Fasting, Glaucoma, and Spirituality
Aspiritual experience can do wonders for your soul, but does it help your brain? To find out, researchers from the Spirituality Mind Body Institute at the Teachers College of Columbia University and the Yale University School of Medicine hooked 27 young, healthy subjects up to a functional magnetic resonance imaging (FMRI) machine to scan their brains while they recalled a “personal spiritual experience.” What’s that? It depends. One participant thought about having “a two-way relationship with a higher power” while another focused on “being in a zone of intense physical activity.”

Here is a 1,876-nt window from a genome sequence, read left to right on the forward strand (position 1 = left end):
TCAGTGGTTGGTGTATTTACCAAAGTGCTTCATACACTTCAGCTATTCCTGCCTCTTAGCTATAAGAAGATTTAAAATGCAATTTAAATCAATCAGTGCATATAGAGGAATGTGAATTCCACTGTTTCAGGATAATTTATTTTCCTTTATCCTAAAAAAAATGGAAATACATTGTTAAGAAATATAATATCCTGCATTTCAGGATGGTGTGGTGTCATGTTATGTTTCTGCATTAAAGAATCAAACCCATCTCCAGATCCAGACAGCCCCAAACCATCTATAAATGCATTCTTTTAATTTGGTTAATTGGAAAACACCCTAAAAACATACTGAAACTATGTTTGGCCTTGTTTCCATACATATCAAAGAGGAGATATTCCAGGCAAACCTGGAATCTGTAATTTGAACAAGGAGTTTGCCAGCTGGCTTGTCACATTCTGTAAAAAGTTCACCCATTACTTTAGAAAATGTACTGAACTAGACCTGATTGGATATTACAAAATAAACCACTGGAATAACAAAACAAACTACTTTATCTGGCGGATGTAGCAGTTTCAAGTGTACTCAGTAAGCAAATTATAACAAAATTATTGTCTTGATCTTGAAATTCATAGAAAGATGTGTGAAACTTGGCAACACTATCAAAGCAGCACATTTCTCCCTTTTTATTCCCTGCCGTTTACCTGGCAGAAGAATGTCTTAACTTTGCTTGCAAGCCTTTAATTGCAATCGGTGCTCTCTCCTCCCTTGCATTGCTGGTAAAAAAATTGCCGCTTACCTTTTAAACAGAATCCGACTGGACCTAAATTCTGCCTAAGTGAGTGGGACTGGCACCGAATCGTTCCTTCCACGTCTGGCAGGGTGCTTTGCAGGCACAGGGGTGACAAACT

The subjects’ experiences may have been different, but their brains responded the same way. The regions associated with emotions, sensory processing, and awareness of themselves as distinct from others were all less active. In other words, being in a spiritual state calmed and enlivened them while increasing their sense of connectedness.
Another telling finding: Past studies on spirituality and the brain enlisted overtly religious subjects, such as Carmelite nuns. But participants in this study defined their own spiritual situations. It seems that anyone, even nonreligious folks, can experience some transcendence—and the brain benefits that come with it.